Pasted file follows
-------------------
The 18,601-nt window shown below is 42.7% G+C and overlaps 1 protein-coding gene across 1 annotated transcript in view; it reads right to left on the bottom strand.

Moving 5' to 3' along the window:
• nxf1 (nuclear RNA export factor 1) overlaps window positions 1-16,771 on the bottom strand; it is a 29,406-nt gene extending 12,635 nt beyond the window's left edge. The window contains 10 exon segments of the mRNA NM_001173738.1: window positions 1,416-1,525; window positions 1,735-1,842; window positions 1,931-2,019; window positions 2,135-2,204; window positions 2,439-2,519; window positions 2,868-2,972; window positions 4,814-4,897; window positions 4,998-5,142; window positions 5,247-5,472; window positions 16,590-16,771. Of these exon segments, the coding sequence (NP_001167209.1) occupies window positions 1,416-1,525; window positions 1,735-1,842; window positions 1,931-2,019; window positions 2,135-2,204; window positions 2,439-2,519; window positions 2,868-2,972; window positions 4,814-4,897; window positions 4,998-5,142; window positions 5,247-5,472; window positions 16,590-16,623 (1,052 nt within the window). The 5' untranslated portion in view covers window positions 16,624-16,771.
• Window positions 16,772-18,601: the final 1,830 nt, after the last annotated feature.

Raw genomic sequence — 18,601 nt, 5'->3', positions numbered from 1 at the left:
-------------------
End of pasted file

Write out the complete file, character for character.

The 18,601-nt window shown below is 42.7% G+C and overlaps 1 protein-coding gene across 1 annotated transcript in view; it reads right to left on the bottom strand.

Moving 5' to 3' along the window:
• nxf1 (nuclear RNA export factor 1) overlaps window positions 1-16,771 on the bottom strand; it is a 29,406-nt gene extending 12,635 nt beyond the window's left edge. The window contains 10 exon segments of the mRNA NM_001173738.1: window positions 1,416-1,525; window positions 1,735-1,842; window positions 1,931-2,019; window positions 2,135-2,204; window positions 2,439-2,519; window positions 2,868-2,972; window positions 4,814-4,897; window positions 4,998-5,142; window positions 5,247-5,472; window positions 16,590-16,771. Of these exon segments, the coding sequence (NP_001167209.1) occupies window positions 1,416-1,525; window positions 1,735-1,842; window positions 1,931-2,019; window positions 2,135-2,204; window positions 2,439-2,519; window positions 2,868-2,972; window positions 4,814-4,897; window positions 4,998-5,142; window positions 5,247-5,472; window positions 16,590-16,623 (1,052 nt within the window). The 5' untranslated portion in view covers window positions 16,624-16,771.
• Window positions 16,772-18,601: the final 1,830 nt, after the last annotated feature.

Raw genomic sequence — 18,601 nt, 5'->3', positions numbered from 1 at the left: